Man, I’m only doing this to meet my shoujo quota for the season. Akatsuki no Yona doesn’t count, ’cause I actually want to watch that show. Anyway…
— Erika complains that her two “friends” went out and did things with their boyfriends over the summer. She, on the other hand, had done nothing but loaf around her house. But again, it’s all about keeping up with the Joneses. In the process, she ends up insulting her best friend — y’know, her true friend — because Ayumi was also hanging out with her. That’s kind of sad. I’m just saying… if she was having such a miserable time, why didn’t she just go out on her own, then? It feels like she’s only complaining because she constantly feels the need to compare her life to other people’s lives. And sure, to a certain extent, we should have a healthy dose of competition with our peers. But not to the point where we inadvertently insult our best friend. But of course, Ayumi has infinite patience with Erika.
— Erika also half-complains that she hasn’t gotten a single email from Kyouya all summer. It’s the 21st century, girl. You can send him an email if you want to talk to him. Now, I don’t know why you would want to do that, but hey, just sayin’. I hate how courtship continues to be so one-sided. Why should the guy always make the move? Besides, she even admits that she was expecting him to boss her around all summer. Well, him not contacting her is no big loss then, right? But I’m sure he’s about to reach out to her any minute now.
— Erika: “I don’t love him in the slightest!” I should hope not. But of course, I really wish they would just translate it as “like” instead of “love.”
— Hm, they don’t even animate the girls talking to each other like normal. Instead, their heads pop up as if I’m playing a visual novel.
— Naturally, Erika makes up a tall lie again and claims that she and Kyouya had gone to the mountains. Is it so bad if they know you didn’t do much this summer? It’s like I’ve been saying this entire time. No friend would ever go, “Wow, you went nowhere? We’re not friends anymore!” You can argue that she’s just ashamed. She’s not really afraid they’ll stop being friends with her. She just feels bad that she has no cool story to share. Okay, but then that’s an even worse reason to lie, because it makes her seem even more shallow. At least the fear of losing your friends is a bit more legitimate.
— It turns out Kyouya’s been dealing with a cold. Erika’s response? “No way. That guy catches colds?”
What is he, a mythical beast? Of course he can catch colds.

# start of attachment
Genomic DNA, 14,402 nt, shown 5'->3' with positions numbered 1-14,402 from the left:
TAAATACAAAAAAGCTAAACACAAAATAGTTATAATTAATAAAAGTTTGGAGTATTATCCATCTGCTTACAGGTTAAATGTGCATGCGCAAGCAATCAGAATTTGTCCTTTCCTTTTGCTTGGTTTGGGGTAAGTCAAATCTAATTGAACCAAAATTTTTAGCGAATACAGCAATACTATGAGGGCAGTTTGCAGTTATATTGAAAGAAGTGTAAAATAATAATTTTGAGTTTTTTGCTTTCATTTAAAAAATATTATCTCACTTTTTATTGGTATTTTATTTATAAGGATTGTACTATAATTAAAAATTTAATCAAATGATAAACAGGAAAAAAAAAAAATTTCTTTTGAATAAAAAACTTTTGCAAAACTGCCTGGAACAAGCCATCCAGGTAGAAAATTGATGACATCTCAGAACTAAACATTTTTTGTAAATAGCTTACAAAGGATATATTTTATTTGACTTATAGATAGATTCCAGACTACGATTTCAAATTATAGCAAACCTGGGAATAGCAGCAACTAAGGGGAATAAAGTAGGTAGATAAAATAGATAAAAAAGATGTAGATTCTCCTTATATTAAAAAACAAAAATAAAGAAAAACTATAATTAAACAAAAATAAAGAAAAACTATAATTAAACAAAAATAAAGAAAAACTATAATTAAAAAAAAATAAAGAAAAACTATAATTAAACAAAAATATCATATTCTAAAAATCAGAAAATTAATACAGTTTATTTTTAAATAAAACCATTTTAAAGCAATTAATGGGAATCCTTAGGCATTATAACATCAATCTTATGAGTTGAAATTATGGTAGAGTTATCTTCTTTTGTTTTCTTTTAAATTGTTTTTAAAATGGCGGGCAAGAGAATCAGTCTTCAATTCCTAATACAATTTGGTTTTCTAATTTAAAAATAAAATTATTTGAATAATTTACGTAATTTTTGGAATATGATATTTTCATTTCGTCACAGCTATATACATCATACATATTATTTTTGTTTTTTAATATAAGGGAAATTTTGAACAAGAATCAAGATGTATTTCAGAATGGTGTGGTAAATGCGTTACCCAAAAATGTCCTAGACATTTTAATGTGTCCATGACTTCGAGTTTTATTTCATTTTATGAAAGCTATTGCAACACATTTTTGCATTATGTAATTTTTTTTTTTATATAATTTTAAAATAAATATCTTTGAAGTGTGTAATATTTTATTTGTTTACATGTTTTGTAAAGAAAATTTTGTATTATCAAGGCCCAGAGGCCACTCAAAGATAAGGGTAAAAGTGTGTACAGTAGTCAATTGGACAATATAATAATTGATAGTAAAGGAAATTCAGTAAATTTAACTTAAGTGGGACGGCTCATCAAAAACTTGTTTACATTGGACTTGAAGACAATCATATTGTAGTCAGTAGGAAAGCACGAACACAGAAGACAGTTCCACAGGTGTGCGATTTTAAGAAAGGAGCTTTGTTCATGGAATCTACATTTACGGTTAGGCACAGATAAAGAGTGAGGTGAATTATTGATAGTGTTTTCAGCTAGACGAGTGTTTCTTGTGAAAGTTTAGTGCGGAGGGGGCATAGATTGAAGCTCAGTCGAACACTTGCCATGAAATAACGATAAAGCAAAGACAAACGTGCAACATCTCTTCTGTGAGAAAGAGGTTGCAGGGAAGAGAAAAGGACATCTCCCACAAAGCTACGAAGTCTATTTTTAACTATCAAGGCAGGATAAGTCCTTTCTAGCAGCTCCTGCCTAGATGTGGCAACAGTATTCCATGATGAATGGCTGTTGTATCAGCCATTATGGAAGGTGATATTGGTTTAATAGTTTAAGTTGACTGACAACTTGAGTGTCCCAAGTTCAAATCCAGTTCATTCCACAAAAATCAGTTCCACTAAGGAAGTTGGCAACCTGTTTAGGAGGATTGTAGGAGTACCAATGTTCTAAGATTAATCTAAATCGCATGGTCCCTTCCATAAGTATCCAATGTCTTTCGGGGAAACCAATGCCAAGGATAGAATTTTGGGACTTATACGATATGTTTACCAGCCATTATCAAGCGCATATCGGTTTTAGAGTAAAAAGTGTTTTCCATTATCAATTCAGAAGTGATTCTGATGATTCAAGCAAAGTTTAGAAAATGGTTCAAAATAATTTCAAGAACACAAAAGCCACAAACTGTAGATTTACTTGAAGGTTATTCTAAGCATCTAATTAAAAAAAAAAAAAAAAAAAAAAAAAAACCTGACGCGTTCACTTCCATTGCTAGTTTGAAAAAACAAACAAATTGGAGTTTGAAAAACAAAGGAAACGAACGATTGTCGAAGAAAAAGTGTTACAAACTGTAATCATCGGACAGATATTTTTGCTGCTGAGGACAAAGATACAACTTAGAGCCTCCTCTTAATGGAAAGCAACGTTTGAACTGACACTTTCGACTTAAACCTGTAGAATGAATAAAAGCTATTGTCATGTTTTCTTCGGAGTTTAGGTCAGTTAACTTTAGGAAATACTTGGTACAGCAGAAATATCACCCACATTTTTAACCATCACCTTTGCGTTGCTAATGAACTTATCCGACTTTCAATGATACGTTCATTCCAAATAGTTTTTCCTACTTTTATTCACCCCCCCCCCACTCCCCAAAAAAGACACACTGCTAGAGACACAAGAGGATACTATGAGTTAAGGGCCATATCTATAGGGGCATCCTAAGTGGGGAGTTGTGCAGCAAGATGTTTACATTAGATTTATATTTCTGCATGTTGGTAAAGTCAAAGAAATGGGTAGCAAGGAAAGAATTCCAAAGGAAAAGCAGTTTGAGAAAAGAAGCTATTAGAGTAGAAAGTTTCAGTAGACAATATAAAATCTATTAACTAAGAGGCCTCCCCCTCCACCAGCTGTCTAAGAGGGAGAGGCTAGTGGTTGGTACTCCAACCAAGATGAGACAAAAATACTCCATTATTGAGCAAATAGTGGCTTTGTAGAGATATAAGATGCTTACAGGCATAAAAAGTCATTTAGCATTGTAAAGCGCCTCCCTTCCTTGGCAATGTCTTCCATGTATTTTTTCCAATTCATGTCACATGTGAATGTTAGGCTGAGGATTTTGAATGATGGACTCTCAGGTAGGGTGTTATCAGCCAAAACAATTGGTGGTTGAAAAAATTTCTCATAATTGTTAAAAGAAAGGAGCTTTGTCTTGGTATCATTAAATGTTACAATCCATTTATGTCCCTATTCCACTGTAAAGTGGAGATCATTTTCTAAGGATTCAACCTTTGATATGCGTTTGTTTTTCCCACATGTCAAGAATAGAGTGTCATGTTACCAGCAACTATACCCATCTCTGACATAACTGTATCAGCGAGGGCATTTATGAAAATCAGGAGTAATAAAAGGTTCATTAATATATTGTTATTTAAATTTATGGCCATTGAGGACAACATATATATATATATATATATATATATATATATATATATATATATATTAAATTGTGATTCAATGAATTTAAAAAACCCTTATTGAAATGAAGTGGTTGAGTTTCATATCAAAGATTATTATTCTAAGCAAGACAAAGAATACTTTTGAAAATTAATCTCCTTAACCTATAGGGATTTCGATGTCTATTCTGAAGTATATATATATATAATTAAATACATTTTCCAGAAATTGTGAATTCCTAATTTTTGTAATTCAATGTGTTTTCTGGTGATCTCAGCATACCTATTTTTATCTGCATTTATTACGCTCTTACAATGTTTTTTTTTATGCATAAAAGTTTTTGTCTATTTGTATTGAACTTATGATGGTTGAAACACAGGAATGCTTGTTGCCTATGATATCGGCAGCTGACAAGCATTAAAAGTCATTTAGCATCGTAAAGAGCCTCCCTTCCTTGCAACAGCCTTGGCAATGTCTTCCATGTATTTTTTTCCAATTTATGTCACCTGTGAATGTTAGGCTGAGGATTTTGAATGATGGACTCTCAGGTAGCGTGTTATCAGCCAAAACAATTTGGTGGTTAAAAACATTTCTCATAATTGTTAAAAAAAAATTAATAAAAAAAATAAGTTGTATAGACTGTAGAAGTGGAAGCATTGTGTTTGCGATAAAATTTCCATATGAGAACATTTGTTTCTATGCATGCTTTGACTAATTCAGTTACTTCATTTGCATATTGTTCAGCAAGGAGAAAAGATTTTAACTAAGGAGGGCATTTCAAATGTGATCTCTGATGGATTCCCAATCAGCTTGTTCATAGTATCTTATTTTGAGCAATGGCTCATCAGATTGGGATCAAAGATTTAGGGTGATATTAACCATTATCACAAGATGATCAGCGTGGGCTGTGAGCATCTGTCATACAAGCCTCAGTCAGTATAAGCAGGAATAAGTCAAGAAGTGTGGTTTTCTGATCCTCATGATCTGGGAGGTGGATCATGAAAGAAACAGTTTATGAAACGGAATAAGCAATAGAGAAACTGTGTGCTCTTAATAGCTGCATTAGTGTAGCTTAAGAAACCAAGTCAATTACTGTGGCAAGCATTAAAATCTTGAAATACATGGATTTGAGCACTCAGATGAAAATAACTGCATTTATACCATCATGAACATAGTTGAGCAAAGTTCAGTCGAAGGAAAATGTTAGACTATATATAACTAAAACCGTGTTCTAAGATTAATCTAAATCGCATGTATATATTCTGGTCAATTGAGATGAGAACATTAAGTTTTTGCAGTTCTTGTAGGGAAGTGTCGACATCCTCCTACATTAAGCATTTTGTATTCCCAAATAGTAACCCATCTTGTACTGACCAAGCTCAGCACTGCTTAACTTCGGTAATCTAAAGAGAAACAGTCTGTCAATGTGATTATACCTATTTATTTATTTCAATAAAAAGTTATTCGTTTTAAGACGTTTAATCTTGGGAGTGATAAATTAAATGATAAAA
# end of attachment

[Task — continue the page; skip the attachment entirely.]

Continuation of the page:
— But oh my god, you guys… she gets to go to his house and see his room!
— Kyouya tries to send the girl home after receiving his stuff at the door, but he goes and passes out before he can even get back inside his apartment. Welp, you can’t get out of this obligatory “See your (fake) boyfriend’s room” cliche.
— The girl’s nice enough to try and whip him up a bowl of rice porridge. You mean congee, right? I always had congee when I was sick as a kid. But it’s just not the same without the fried dough. Anyway, the guy’s still a huge jerk, so he tries to throw her phone away to discourage her. Man, how the fuck do you fall in love with someone like that? Hell, I have an easier time understanding why Bella fell in love with Edward.1
— Like most male love interests nowadays, Kyouya doesn’t have a close relationship with his family. His dad works late, his mom doesn’t live with them, blah blah blah. Basically, he’s emotionally vulnerable because he is literally isolated from his support system. As such, it’s up to the heroine to throw herself at him despite his slings and insults. She will be the one who saves this diamond-in-the-rough, and in doing so, she will receive… ~true ruv~ There’s an easier way to find true love: date someone who isn’t a jackass. The funny thing is, relationships are hard either way. Even if your boyfriend isn’t a jackass, your relationship will still run into trouble from time to time, because two different people are trying to make their lives work together. You’ll still have misunderstandings, petty disagreements from time-to-time, etc. Since relationships are already hard enough, why make it even harder by going for someone so utterly flawed as Kyouya?
The idea, of course, is that once you “fix” a bishie like Kyouya, it’ll be smooth sailing for there on out. The relationship will just be eternal bliss, because you’ve already put in the hard work of fixing him. But I’ve just told you how Kyouya’s mother no longer lives with him and his dad. Obviously, people don’t get married and just live happily ever after. In fact, every time I watch one of these fucking series, the male love interest’s family is often in shambles. Look no further than last season’s shoujo anime! Dude’s mom divorced his dad, then she went and got herself a terminal illness! My point is, even shoujo anime acknowledge that adult relationships are fraught with peril. And yet, the shoujo heroine continues to stack the odds against herself by getting with the guy who treats her like dirt. “B-But deep down, he really likes me!” Uh-huh. Sure he does.
— He continues to insult her even though she wants to help him. But try as she might, she just can’t stop thinking about him. So she returns the next day! With more printouts! And more shoujo good intentions! Erika even says, “Listen to me. When you’re in bad shape, you need to let people dote on you unconditionally.” Meh, she was going to do it anyway. But it gets better: “But you can at least let down your guard for me. I’m your dog.”